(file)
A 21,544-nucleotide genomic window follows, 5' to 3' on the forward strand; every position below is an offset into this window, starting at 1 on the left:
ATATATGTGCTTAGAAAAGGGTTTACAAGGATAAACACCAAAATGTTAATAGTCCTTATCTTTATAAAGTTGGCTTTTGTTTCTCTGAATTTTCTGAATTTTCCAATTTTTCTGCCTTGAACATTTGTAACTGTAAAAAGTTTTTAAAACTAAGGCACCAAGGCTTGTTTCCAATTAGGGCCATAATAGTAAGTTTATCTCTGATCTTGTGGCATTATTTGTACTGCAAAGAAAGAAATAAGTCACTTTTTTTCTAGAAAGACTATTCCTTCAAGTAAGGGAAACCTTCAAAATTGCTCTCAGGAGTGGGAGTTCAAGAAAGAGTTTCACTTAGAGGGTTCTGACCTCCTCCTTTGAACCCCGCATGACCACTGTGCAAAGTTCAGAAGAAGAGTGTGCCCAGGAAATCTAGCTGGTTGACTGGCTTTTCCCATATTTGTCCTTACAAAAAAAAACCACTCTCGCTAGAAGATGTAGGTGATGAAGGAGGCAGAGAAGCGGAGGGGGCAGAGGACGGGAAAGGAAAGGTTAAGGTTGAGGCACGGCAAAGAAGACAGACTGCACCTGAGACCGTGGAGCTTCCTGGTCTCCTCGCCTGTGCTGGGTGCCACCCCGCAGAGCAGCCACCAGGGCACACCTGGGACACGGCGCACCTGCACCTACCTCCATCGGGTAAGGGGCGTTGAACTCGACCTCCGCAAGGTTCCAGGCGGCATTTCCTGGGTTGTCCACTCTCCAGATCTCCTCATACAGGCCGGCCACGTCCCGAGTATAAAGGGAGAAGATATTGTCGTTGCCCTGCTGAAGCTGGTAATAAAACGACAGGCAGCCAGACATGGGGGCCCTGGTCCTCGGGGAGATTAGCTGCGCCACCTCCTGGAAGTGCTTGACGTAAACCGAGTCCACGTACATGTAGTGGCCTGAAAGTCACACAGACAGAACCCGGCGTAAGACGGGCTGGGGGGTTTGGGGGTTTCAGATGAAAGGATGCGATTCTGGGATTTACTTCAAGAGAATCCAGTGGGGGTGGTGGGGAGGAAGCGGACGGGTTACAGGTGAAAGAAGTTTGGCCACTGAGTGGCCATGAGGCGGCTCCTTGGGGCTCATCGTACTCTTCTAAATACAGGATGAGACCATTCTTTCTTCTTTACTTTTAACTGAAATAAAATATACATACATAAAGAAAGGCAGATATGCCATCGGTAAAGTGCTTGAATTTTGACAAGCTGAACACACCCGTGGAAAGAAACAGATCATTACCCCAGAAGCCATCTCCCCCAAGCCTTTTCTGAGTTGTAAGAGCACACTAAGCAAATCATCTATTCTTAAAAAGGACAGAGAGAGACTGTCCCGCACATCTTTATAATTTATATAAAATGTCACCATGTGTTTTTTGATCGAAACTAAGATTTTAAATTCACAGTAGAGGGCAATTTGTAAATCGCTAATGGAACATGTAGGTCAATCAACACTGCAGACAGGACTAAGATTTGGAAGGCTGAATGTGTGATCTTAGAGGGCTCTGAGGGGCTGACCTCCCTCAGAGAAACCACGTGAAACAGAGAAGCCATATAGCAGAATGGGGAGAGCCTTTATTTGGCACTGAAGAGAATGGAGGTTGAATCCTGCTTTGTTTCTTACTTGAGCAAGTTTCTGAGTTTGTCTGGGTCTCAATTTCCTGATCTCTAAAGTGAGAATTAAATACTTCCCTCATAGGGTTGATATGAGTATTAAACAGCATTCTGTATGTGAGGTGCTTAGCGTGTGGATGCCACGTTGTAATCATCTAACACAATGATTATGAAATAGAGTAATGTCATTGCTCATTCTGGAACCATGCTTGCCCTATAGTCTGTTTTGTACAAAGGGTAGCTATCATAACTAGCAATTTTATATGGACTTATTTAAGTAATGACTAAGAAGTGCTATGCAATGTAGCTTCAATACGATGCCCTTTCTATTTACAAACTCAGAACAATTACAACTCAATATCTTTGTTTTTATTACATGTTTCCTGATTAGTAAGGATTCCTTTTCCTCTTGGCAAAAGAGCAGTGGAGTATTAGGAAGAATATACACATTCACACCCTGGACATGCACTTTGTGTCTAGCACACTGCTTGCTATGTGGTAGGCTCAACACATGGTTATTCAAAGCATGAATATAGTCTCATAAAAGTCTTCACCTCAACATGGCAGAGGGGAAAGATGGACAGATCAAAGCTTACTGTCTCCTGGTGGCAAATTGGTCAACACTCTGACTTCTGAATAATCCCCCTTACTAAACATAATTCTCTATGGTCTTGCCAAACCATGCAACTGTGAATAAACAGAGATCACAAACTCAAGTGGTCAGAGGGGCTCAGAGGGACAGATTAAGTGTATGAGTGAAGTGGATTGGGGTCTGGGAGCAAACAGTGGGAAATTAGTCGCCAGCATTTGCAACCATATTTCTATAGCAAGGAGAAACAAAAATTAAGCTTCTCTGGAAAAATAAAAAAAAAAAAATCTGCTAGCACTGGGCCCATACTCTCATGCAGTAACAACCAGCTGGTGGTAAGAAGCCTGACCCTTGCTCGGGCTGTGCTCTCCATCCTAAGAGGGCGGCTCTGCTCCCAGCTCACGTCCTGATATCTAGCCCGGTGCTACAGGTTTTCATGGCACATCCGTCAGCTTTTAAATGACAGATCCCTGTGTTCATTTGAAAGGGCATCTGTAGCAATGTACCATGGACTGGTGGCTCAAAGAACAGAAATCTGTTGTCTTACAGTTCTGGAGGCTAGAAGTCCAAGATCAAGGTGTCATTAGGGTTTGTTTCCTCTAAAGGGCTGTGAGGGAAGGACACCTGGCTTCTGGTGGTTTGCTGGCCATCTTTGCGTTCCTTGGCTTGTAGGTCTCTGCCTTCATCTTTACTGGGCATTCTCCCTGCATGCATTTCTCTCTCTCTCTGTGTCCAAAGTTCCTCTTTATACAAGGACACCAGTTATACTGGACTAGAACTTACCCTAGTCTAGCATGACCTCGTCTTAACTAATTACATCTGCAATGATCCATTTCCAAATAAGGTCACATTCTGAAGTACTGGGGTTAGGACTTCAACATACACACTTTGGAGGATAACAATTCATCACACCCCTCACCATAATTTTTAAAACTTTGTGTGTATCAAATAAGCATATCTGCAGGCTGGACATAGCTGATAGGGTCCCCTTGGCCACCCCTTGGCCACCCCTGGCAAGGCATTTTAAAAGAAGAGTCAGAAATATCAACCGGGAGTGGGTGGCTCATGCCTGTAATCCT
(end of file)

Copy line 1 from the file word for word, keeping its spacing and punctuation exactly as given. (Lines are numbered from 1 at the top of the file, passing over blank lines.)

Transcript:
A 21,544-nucleotide genomic window follows, 5' to 3' on the forward strand; every position below is an offset into this window, starting at 1 on the left: